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While I was trying to create a problem using the sum of divisors function $$\sigma(n)=\sum_{d\mid n}d$$ and the Euler's totient function $\varphi(n)$ from this pattern $$\sigma(\text{a positive integer})-\sigma(\text{a different integer})\cdot\varphi(\text{a different integer})=\text{something},$$ I wondered next question.

Question. Are there infinitely many different primes solving the RHS as $$\sigma(n^2)-\varphi(n)\sigma(n)=\text{a prime number}\tag{1}$$ when $n$ runs over the positive integers $\geq 1$?

Example 1. For $n=4$ one has that $$\sigma(16)-\varphi(4)\cdot\sigma(4)=31-2\cdot7=17=\text{ a prime number solving the RHS of our equation}.$$

Example 2. See with Wolfram Alpha online calculator codes for different upper limits

table IsPrime(sigma(n^2)-sigma(n)*phi(n)), for n=1 to 5000

table sigma(n^2)-sigma(n)*phi(n), for n=1 to 1000

Thus our sequence of prime numbers solving the RHS for some integer $n$ of our condition $(1)$ starts (as I said we ommit repetead primes) as $$5, 7, 11, 13, 17, 19\ldots$$


I don't know if this question was in the literature I tried find strings like as sigma(n^2)-sigma(n) or sigma(n^2)-sigma(n) in The On-Line Encyclopedia of Integer Sequences. Of course, if you can identify our sequence and if previous Question was in the literature refers it, and I try find the information.

Then, from this information what are you saying? Many thanks.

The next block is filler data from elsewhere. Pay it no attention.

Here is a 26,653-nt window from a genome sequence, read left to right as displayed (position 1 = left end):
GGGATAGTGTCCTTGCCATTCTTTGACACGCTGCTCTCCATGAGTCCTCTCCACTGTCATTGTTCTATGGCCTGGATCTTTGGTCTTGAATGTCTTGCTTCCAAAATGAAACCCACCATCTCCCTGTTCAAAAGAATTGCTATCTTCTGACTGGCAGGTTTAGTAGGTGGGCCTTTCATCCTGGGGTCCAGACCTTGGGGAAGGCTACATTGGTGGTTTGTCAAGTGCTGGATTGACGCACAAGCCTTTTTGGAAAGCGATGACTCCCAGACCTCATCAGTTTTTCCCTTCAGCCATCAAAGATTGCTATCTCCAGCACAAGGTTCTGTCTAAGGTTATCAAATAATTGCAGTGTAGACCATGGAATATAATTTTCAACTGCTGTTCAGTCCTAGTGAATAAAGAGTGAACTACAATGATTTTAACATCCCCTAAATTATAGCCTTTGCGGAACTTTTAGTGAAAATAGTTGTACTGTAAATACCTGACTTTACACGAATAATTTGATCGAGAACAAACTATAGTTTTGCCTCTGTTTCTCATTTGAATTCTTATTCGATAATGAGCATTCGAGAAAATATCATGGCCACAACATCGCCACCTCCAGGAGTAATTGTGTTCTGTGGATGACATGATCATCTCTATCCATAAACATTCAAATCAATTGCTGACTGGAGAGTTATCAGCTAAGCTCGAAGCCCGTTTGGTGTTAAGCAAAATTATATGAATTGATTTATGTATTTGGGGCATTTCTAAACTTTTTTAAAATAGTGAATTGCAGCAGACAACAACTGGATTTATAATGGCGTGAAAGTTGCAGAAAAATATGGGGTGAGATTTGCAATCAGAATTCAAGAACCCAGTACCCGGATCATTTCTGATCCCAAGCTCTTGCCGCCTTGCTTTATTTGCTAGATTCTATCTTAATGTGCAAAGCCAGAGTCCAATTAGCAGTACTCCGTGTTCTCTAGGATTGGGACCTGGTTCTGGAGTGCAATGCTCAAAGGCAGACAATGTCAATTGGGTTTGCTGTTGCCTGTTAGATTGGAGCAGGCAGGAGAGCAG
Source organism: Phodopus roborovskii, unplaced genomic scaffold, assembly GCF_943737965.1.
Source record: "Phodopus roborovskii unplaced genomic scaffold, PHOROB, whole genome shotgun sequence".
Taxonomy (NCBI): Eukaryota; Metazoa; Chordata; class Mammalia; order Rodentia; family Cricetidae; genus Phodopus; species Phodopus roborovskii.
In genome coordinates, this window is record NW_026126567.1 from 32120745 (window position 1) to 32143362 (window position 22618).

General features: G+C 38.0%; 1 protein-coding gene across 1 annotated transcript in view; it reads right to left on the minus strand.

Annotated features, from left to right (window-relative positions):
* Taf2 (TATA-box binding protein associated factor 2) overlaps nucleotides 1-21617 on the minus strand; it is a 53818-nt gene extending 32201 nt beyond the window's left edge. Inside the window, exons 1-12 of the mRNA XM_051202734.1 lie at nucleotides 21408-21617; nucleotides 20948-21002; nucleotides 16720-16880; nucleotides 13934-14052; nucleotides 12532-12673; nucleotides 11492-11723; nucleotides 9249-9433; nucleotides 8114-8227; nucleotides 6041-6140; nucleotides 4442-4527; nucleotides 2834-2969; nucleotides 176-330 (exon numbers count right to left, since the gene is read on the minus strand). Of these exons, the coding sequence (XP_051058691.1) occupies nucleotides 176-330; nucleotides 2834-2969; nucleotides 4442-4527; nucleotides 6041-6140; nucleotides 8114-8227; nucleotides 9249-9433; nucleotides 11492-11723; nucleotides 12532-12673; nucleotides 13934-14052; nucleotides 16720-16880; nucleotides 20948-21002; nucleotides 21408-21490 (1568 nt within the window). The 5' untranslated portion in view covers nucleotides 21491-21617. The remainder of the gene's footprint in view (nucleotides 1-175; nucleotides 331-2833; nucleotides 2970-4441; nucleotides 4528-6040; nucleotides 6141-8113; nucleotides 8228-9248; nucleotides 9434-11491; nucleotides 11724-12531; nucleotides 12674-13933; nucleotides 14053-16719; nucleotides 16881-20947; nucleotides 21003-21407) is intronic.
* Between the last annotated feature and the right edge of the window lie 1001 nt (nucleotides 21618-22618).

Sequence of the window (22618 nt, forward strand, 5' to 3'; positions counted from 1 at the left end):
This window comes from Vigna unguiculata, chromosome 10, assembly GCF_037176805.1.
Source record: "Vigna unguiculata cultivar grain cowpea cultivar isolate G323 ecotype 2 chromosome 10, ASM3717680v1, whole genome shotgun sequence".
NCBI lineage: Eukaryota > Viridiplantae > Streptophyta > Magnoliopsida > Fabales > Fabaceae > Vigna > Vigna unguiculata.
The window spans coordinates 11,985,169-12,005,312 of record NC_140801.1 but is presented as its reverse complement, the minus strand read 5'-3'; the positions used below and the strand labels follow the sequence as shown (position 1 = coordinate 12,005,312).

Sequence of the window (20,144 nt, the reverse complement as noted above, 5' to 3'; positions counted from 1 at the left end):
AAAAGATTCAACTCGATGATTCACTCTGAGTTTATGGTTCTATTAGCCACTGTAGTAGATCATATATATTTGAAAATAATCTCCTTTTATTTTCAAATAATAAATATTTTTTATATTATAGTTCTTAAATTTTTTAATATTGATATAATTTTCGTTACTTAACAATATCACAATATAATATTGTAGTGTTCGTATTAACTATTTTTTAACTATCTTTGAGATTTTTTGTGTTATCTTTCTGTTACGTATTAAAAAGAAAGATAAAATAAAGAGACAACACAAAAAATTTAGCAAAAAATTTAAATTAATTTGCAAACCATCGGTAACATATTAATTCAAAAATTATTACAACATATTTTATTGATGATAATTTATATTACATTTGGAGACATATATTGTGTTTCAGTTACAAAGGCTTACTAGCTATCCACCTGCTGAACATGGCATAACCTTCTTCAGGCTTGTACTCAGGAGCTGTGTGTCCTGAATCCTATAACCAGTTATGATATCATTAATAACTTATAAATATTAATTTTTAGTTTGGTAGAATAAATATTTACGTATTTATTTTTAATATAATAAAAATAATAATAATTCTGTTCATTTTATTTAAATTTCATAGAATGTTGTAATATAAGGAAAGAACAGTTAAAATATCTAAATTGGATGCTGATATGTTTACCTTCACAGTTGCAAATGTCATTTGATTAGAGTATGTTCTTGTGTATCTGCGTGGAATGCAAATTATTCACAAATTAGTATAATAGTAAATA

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  • $\begingroup$ One can to study for the cases (maybe this can be rule out easily) $\gcd(p,n)=1$, where $p$ is $\text{ the prime number}$ solving $(1)$. Multiplying $(1)$ by this prime, one has $p\sigma(n^2)-p\varphi(n)\sigma(n)=(\sigma(n^2)-\varphi(n)\sigma(n))^2$ (or if you prefer multiply by a prime power to improve my approach). Then the strategy is rewrite in LHS terms as (the first term of LHS can be written as) $(p+1-1)\sigma(n^2)-\sigma(pn^2)$, and try to apply knowledges about the size of those arithmetic functions (for example one has for $n>1$ that $\sigma(n^2)\geq 1+(\sigma(n)-1)+n^2$). $\endgroup$ – user243301 Oct 10 '17 at 10:12
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Edit: Mistake spotted, the answer was changed.

Let us look at the case $n=p^k$. We have $$\sigma(p^{2k})-\phi(p^k)\sigma(p^k)=1+p+p^2+..+p^{2k}-(p^{k-1})(p-1)(1+p+...+p^{k})\\ =1+p+p^2+..+p^{2k}-(p^{k-1})(p^{k+1}-1)\\ =1+p+p^2+...+p^{k-1}+p^{k+1}+p^{2k-1}=\frac{p^{2k}-1}{p-1}-p^k$$

In general it is hard to decide if there are infinitely many primes of a certain form. If $k=1$, your question becomes equivalent to the twin prime conjecture.

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  • $\begingroup$ Many thanks for your reasoning. $\endgroup$ – user243301 Sep 25 '17 at 14:33

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